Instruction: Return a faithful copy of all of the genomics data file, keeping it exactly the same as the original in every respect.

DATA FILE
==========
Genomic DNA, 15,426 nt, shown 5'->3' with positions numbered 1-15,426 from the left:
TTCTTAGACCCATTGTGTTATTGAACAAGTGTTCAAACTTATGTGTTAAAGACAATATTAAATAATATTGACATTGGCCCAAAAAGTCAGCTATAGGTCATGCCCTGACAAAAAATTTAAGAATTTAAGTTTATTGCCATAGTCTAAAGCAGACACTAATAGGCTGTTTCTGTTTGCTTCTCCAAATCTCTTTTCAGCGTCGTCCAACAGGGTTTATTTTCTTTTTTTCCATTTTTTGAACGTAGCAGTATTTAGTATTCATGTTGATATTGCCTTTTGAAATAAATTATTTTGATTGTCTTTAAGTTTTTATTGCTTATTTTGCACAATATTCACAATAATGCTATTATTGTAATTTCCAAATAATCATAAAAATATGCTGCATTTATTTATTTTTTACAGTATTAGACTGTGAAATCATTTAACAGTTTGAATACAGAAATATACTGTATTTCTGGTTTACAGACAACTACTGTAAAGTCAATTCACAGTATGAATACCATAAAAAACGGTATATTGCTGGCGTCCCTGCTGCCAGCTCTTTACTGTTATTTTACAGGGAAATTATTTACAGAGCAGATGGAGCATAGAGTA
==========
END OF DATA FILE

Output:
Genomic DNA, 15,426 nt, shown 5'->3' with positions numbered 1-15,426 from the left:
TTCTTAGACCCATTGTGTTATTGAACAAGTGTTCAAACTTATGTGTTAAAGACAATATTAAATAATATTGACATTGGCCCAAAAAGTCAGCTATAGGTCATGCCCTGACAAAAAATTTAAGAATTTAAGTTTATTGCCATAGTCTAAAGCAGACACTAATAGGCTGTTTCTGTTTGCTTCTCCAAATCTCTTTTCAGCGTCGTCCAACAGGGTTTATTTTCTTTTTTTCCATTTTTTGAACGTAGCAGTATTTAGTATTCATGTTGATATTGCCTTTTGAAATAAATTATTTTGATTGTCTTTAAGTTTTTATTGCTTATTTTGCACAATATTCACAATAATGCTATTATTGTAATTTCCAAATAATCATAAAAATATGCTGCATTTATTTATTTTTTACAGTATTAGACTGTGAAATCATTTAACAGTTTGAATACAGAAATATACTGTATTTCTGGTTTACAGACAACTACTGTAAAGTCAATTCACAGTATGAATACCATAAAAAACGGTATATTGCTGGCGTCCCTGCTGCCAGCTCTTTACTGTTATTTTACAGGGAAATTATTTACAGAGCAGATGGAGCATAGAGTA